Updated: Jan 18

Oh hey, a week's gone by already!

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In the first seven days, I have started four projects - though, I've not really stuck to the initial idea of trying to make the majority of the mini projects a one-day thing. Oh well, I'm certainly not surprised by that.

By far, the one that's filled me with the most joy is project #3: the artbook... and that's one I'll absolutely be returning to soon to delve a little deeper and make some more. Thank you so much to everyone who's following along on my stories (I see you) and who have messaged - I really value your feedback, support and suggestions! Keep it coming.



Okay, I could have spent more time on this, or potentially even bothered to follow the guidance. Obviously not though. There's still room to work on this, as it's potentially a pretty cool idea - so the powder Sodium Carbonate when made into a solution with water works in two ways in this mini project.

Firstly, you can use the solution to make 'skeleton leaves' if you boil it (I didn't boil it)... this should have been really cool - so there would just be the 'bones' of the leaf left, thus making much sharper and quicker/easier to expose leaf cyanotypes.

Secondly, when applied to a processed cyanotype, the solution breaks down the blue pigment in the paper and starts to turn it purple and then yellow... which is pretty cool! I had an issue on this first piece because I wanted to change some of the colour but not all of it, so I was squidging it on using a sauce bottle, and trying to quickly wash it off before it altered anywhere I didn't want it. Not easy, but for a first try, I'm pleased with the potential.

I think I'll have one more quick go at this; process the leaves properly, and then take a little more time on processing the cyanotypes to get something I'm happy with. All in all, a good experiment!




TAKE ONE... Underwhelming.

Inspired by fellow cyanotype artists such as Ellie, I wanted to try my hand at painting with the cyanotype sensitiser to create the artwork before the magic of the UV booth... so laying down the yellow which would become blue.

I'd made a few fennel cards over the autumn where I'd very freely and haphazardly coated the paper with sensitiser, but this meant that once exposed and processed, I had these different tones of blue from where the brush had swished over it a second time, or suddenly sploshed a little extra on a final swish than over the whole - so you could see brushstrokes... combined with the fennel and scattered pollen, it made for a beautiful almost galaxyesque visual. So it wasn't about the exposure time, or the amount of light blocked, it was a predetermined light & dark, made by the brush and this magical yellow solution.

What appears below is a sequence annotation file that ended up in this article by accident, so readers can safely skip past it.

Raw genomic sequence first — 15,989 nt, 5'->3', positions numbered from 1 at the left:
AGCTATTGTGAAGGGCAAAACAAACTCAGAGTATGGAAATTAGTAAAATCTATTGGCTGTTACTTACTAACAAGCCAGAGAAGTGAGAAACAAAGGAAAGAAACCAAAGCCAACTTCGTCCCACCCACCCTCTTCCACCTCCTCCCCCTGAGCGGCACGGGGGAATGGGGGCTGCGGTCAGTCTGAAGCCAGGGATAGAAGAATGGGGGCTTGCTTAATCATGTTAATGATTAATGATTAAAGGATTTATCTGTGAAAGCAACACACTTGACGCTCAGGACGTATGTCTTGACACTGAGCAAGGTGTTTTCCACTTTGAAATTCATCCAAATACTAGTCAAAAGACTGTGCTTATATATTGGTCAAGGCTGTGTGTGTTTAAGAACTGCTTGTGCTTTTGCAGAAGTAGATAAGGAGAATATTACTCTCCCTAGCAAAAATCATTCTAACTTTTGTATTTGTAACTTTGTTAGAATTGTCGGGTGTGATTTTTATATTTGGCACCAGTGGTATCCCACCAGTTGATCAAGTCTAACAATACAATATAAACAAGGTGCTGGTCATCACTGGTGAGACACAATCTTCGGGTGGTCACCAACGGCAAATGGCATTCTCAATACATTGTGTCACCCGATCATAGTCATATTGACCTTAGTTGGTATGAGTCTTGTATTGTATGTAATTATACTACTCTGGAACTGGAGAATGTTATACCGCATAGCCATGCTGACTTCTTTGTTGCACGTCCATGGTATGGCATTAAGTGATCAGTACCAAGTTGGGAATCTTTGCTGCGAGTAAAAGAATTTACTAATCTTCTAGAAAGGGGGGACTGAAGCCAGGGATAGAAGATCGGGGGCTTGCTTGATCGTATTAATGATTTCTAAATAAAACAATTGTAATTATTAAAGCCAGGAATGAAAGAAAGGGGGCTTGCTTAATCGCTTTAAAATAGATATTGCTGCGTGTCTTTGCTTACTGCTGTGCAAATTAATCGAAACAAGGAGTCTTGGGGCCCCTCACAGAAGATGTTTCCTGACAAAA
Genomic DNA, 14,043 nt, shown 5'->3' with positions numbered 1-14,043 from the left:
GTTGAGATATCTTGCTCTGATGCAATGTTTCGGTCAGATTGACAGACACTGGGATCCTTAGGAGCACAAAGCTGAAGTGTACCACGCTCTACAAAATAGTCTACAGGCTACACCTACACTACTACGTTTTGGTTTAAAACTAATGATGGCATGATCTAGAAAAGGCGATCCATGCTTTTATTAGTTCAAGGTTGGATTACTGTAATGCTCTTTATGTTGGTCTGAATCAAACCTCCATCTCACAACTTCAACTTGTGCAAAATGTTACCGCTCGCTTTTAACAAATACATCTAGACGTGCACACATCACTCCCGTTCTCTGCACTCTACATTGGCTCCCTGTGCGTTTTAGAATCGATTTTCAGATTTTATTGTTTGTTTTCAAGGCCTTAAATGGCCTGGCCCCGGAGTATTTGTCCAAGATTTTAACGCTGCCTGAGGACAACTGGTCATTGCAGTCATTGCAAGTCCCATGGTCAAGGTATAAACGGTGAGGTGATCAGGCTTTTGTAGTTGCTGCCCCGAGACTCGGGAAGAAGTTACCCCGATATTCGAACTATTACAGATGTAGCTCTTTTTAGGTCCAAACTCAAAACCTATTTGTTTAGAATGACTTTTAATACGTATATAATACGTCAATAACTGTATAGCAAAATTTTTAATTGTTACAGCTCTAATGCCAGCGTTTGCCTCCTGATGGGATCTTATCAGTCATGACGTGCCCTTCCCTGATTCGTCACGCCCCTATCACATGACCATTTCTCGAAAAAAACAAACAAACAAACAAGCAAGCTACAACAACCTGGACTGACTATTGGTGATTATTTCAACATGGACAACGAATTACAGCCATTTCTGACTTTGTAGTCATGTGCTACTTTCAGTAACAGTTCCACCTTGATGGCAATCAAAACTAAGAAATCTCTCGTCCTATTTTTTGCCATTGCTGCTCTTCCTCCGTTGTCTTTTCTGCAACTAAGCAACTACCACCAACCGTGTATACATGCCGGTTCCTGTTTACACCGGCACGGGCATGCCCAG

I decided to do a painting of something, and one just abstract - but got a little big for my boots. I tried to paint a whole seaside scene, which actually looked okay during the first wash and the vinegar rinse, but once the print hit the hydrogen peroxide, all tones magically went the same dark navy and the magic was gone. I didn't actually really know how to do the layers, which to paint first, and I hadn't sketched it out yet... but I tried using a blocking liquid to keep the white areas white (definitely smelt out of date) which sort of worked. I think also I'd opted for a very thick cotton rag, which possibly was too fancy for this project, and I may have had better luck with a watercolour page or something smoother.

With the 'abstract' piece, I just threw as much as I could at the page, using any tool that took my fancy just to test things - incl, bubble wrap and even my drink (lemon squash).

fucked it.

Definitely need to have another go at this one, but not overthinking it, keeping the shapes and layers simple, allowing it to dry naturally between layers.

TAKE TWO... I couldn't leave it as it was, so I simplified, set out with no fixed plan and made these two. i love flowers, and especially doodling them, so I doodled with my little paintbrush and delicately built up a yellowy coating ready to hit the sunbeds. And they turned out okay! I'm still learning about how much is too much - some of the bits I tried to make darker with thicker layers of sensitiser, then decided to sort of jellify and therefore blocked the light reaching the initial layers and so it came out very pale - you can see this most in the writing, I kept dropping on extra bits of the yellow liquid and watching them bleed along the pathway of the word, I enjoyed it so much that I overdid it. Another lesson learnt!

Where this worked really well though, is on the dotted flowerheads, where the sensitiser was too thick/not thoroughly dry before exposure (I'm impatient!) the middles are much paler where if this was say a watercolour, it would be the darkest once dry. Ironically, I'd regretted not leaving the text white but didn't want to use any extra props, so if I'd known that overloading would result in a white area, I would have overloaded the whole line of text to make a fully white "grow".